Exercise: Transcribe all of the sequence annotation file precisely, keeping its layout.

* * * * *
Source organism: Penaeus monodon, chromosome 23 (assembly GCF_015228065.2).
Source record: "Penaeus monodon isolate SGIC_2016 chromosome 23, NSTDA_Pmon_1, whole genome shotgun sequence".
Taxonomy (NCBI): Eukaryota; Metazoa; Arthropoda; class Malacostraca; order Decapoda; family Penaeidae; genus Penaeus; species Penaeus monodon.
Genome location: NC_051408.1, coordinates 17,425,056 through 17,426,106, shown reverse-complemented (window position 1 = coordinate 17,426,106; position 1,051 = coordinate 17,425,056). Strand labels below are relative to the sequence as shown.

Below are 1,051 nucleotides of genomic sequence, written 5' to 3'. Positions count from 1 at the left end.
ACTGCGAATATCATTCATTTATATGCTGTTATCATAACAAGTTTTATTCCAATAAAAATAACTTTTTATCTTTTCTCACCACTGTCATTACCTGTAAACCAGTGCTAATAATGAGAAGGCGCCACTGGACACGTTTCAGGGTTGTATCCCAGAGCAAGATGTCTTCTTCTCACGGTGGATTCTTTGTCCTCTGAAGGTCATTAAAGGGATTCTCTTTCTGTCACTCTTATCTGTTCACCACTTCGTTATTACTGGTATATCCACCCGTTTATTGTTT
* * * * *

Source organism: Penaeus monodon, chromosome 23 (assembly GCF_015228065.2).
Source record: "Penaeus monodon isolate SGIC_2016 chromosome 23, NSTDA_Pmon_1, whole genome shotgun sequence".
Taxonomy (NCBI): Eukaryota; Metazoa; Arthropoda; class Malacostraca; order Decapoda; family Penaeidae; genus Penaeus; species Penaeus monodon.
Genome location: NC_051408.1, coordinates 17,425,056 through 17,426,106, shown reverse-complemented (window position 1 = coordinate 17,426,106; position 1,051 = coordinate 17,425,056). Strand labels below are relative to the sequence as shown.

Below are 1,051 nucleotides of genomic sequence, written 5' to 3'. Positions count from 1 at the left end.
ACTGCGAATATCATTCATTTATATGCTGTTATCATAACAAGTTTTATTCCAATAAAAATAACTTTTTATCTTTTCTCACCACTGTCATTACCTGTAAACCAGTGCTAATAATGAGAAGGCGCCACTGGACACGTTTCAGGGTTGTATCCCAGAGCAAGATGTCTTCTTCTCACGGTGGATTCTTTGTCCTCTGAAGGTCATTAAAGGGATTCTCTTTCTGTCACTCTTATCTGTTCACCACTTCGTTATTACTGGTATATCCACCCGTTTATTGTTT